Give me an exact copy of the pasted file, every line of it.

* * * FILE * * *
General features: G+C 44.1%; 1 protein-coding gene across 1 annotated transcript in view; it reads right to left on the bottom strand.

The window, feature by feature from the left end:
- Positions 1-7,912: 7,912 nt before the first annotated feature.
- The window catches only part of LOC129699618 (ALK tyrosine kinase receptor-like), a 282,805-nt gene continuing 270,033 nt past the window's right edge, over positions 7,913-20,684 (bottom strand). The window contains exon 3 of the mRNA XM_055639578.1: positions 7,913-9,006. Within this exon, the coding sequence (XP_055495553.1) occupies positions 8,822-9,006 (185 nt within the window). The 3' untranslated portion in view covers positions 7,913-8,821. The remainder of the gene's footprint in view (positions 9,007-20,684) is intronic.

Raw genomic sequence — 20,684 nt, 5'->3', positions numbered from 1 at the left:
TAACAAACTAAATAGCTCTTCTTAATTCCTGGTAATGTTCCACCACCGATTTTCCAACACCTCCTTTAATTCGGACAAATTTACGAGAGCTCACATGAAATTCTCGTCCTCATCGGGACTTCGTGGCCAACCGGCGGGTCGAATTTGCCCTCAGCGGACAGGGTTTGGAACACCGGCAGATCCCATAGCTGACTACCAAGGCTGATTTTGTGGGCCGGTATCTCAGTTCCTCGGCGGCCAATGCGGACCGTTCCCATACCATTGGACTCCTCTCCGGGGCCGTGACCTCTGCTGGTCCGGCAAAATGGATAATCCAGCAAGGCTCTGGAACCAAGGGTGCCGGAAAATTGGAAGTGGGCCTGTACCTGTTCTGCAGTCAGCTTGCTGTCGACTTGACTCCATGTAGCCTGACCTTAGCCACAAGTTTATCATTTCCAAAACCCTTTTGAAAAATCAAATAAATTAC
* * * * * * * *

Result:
General features: G+C 44.1%; 1 protein-coding gene across 1 annotated transcript in view; it reads right to left on the bottom strand.

The window, feature by feature from the left end:
- Positions 1-7,912: 7,912 nt before the first annotated feature.
- The window catches only part of LOC129699618 (ALK tyrosine kinase receptor-like), a 282,805-nt gene continuing 270,033 nt past the window's right edge, over positions 7,913-20,684 (bottom strand). The window contains exon 3 of the mRNA XM_055639578.1: positions 7,913-9,006. Within this exon, the coding sequence (XP_055495553.1) occupies positions 8,822-9,006 (185 nt within the window). The 3' untranslated portion in view covers positions 7,913-8,821. The remainder of the gene's footprint in view (positions 9,007-20,684) is intronic.

Raw genomic sequence — 20,684 nt, 5'->3', positions numbered from 1 at the left:
TAACAAACTAAATAGCTCTTCTTAATTCCTGGTAATGTTCCACCACCGATTTTCCAACACCTCCTTTAATTCGGACAAATTTACGAGAGCTCACATGAAATTCTCGTCCTCATCGGGACTTCGTGGCCAACCGGCGGGTCGAATTTGCCCTCAGCGGACAGGGTTTGGAACACCGGCAGATCCCATAGCTGACTACCAAGGCTGATTTTGTGGGCCGGTATCTCAGTTCCTCGGCGGCCAATGCGGACCGTTCCCATACCATTGGACTCCTCTCCGGGGCCGTGACCTCTGCTGGTCCGGCAAAATGGATAATCCAGCAAGGCTCTGGAACCAAGGGTGCCGGAAAATTGGAAGTGGGCCTGTACCTGTTCTGCAGTCAGCTTGCTGTCGACTTGACTCCATGTAGCCTGACCTTAGCCACAAGTTTATCATTTCCAAAACCCTTTTGAAAAATCAAATAAATTAC